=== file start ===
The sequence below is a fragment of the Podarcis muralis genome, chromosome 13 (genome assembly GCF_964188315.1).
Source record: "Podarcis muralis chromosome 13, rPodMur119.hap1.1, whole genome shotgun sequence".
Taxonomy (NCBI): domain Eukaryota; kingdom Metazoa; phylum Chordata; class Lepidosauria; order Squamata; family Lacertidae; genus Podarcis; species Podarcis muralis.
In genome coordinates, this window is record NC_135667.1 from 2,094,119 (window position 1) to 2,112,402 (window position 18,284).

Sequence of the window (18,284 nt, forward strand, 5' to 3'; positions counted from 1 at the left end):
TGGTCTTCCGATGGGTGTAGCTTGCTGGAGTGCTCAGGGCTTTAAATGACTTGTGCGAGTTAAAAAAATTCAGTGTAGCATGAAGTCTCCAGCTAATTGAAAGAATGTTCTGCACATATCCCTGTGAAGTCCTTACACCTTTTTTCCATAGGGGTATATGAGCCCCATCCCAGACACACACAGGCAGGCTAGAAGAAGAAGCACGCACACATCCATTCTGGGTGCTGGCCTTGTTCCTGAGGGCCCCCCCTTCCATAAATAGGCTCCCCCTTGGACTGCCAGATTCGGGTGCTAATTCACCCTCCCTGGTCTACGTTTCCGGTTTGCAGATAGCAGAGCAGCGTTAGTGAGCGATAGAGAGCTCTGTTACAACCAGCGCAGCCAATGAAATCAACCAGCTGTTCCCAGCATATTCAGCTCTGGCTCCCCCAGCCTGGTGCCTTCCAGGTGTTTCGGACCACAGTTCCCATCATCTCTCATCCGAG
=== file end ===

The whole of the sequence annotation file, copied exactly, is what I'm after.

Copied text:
The sequence below is a fragment of the Podarcis muralis genome, chromosome 13 (genome assembly GCF_964188315.1).
Source record: "Podarcis muralis chromosome 13, rPodMur119.hap1.1, whole genome shotgun sequence".
Taxonomy (NCBI): domain Eukaryota; kingdom Metazoa; phylum Chordata; class Lepidosauria; order Squamata; family Lacertidae; genus Podarcis; species Podarcis muralis.
In genome coordinates, this window is record NC_135667.1 from 2,094,119 (window position 1) to 2,112,402 (window position 18,284).

Sequence of the window (18,284 nt, forward strand, 5' to 3'; positions counted from 1 at the left end):
TGGTCTTCCGATGGGTGTAGCTTGCTGGAGTGCTCAGGGCTTTAAATGACTTGTGCGAGTTAAAAAAATTCAGTGTAGCATGAAGTCTCCAGCTAATTGAAAGAATGTTCTGCACATATCCCTGTGAAGTCCTTACACCTTTTTTCCATAGGGGTATATGAGCCCCATCCCAGACACACACAGGCAGGCTAGAAGAAGAAGCACGCACACATCCATTCTGGGTGCTGGCCTTGTTCCTGAGGGCCCCCCCTTCCATAAATAGGCTCCCCCTTGGACTGCCAGATTCGGGTGCTAATTCACCCTCCCTGGTCTACGTTTCCGGTTTGCAGATAGCAGAGCAGCGTTAGTGAGCGATAGAGAGCTCTGTTACAACCAGCGCAGCCAATGAAATCAACCAGCTGTTCCCAGCATATTCAGCTCTGGCTCCCCCAGCCTGGTGCCTTCCAGGTGTTTCGGACCACAGTTCCCATCATCTCTCATCCGAG